By Kristin Osika (V)

In almost every aspect of our lives, data plays a central role in decision-making. Categorical rankings determine our college lists, polls sway our political leanings, and the latest COVID-19 case statistics determine whether or not we deem it safe to venture outside of the house. With modern technology facilitating the collection and communication of data, facts are at our fingertips: social media, news networks, and search engines provide easy, efficient access to necessary information, and, as a result, we have the opportunity to learn and know more about the world and each other than ever before. 

While this superabundance of data has innumerable benefits, it can also blind us from the truth. In favor of convenience, we sometimes fail to question the integrity of the source we gather our information from. Accordingly, with the rise of our data-focused culture, there has been an increase in misinformation, which, given the ongoing pandemic, is arguably the most topical in science. Because authentic scientific research papers can be exceedingly difficult for the average person to comprehend, we rely almost solely on secondary sources for coherent interpretations, especially for information about COVID-19. Think about the most recent statistic you’ve heard about the pandemic. Do you know the source of that statistic? Chances are, you heard it on the news, read it in an infographic on social media, or heard it from a murmur in the hallways. These are the places almost all of us receive our information. When we are inundated with graphs, tables, percentages, comparisons, and daunting figures, we turn to the most coherent, visually-appealing interpretation, in order to make sense of the “information overload.” It’s only natural.

Unfortunately, the data presented to us may not always be accurate; both the creator and consumer of research-based sources can perpetuate misinformation. In a time of widespread uncertainty and unease, the validated, scientific truth can be uncomfortable and inconvenient, and creators are aware of this. Even unconsciously, some creators on platforms, such as Instagram or Facebook, might misrepresent data to conform to a specific political agenda, incite or quell fears about current events, or promote or degrade a product or lifestyle. It is surprisingly easy to portray accurate, scientific data out of context and thus push forward an idea that may not be based in fact.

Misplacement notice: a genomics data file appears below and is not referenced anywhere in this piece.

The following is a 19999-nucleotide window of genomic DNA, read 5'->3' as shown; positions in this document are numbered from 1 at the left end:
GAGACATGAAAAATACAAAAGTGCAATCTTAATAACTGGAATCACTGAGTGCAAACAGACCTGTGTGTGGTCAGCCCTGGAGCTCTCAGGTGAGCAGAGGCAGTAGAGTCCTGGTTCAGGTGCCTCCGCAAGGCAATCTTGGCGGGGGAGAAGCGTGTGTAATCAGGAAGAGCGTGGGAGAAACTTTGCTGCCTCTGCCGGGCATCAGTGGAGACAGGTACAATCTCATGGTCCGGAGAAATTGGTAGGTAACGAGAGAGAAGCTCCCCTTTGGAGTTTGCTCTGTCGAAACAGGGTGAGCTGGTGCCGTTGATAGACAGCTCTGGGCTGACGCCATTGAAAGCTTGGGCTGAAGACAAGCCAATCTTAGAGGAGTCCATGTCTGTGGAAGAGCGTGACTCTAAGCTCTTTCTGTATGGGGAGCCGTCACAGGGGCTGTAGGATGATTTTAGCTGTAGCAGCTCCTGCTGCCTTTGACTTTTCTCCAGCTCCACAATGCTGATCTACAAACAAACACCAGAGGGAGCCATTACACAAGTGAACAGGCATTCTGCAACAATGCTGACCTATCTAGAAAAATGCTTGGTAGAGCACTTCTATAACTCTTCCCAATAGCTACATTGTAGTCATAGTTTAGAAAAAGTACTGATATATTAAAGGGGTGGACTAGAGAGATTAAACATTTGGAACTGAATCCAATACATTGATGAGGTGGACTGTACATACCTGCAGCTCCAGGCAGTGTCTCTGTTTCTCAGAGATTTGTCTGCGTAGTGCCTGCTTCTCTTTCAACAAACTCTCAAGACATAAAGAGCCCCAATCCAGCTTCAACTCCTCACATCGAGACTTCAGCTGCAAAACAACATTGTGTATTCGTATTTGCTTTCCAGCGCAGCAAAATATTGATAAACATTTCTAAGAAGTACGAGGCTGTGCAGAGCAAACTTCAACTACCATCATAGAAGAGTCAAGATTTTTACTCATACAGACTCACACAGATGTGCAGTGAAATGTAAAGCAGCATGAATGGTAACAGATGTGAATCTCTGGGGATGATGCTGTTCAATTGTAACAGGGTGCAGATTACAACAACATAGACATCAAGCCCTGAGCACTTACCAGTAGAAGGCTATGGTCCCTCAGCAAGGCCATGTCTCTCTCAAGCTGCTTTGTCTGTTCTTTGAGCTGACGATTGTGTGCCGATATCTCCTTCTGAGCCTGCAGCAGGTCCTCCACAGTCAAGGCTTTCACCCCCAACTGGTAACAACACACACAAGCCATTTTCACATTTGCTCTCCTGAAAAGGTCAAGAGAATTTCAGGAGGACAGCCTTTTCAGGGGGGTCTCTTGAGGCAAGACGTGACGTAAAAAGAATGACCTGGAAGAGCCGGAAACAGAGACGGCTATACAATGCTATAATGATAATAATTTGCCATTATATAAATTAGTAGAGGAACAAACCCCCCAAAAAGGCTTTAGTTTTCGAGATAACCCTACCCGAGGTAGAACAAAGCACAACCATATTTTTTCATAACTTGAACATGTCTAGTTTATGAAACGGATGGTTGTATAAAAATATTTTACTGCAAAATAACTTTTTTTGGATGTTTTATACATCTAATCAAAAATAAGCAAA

Given the increasing amount of misinformation circulating in the media, how do we know what to believe? To answer this question, we need to return to science. When viewed with a critical eye, authentic research provides an infallible information source.

While primary sources provide the most direct information, specific secondary sources can also be helpful and significantly more efficient to read. Several indicators can determine how reliable a secondary source is: 

Source Citations. The inclusion of proper citations is critical to a secondary source’s integrity, as long as the references accurately support the ideas espoused in the source’s body. 

Author credentials. Ask yourself: who is the person communicating this information? Do they have expertise? Are they educated on the subject matter? Authors who have spent significant time researching and studying a topic are much more likely to convey accurate information to the reader than those without such expertise, who may instead be providing an opinionated narrative.

Mode of publication. Well-established journals, news networks, and websites are more likely to be reliable than random blog sites or social media posts; often, the former have thorough review processes that vet articles for clarity and accuracy before releasing them to the public. 

Bias, specific agendas, and convenience saturate our media and can impede our understanding of the truth; however, not all publications perpetuate misinformation. Like FYI Sci, several evidence-based information sources can provide you with current, accurate, and easy-to-understand reviews of primary literature, as long as they meet each of the indicators above. Though our world may be apt for the spread of misinformation, if we continuously question our sources and maintain a healthy degree of skepticism, we can discern fact from fallacy to arrive at the truth.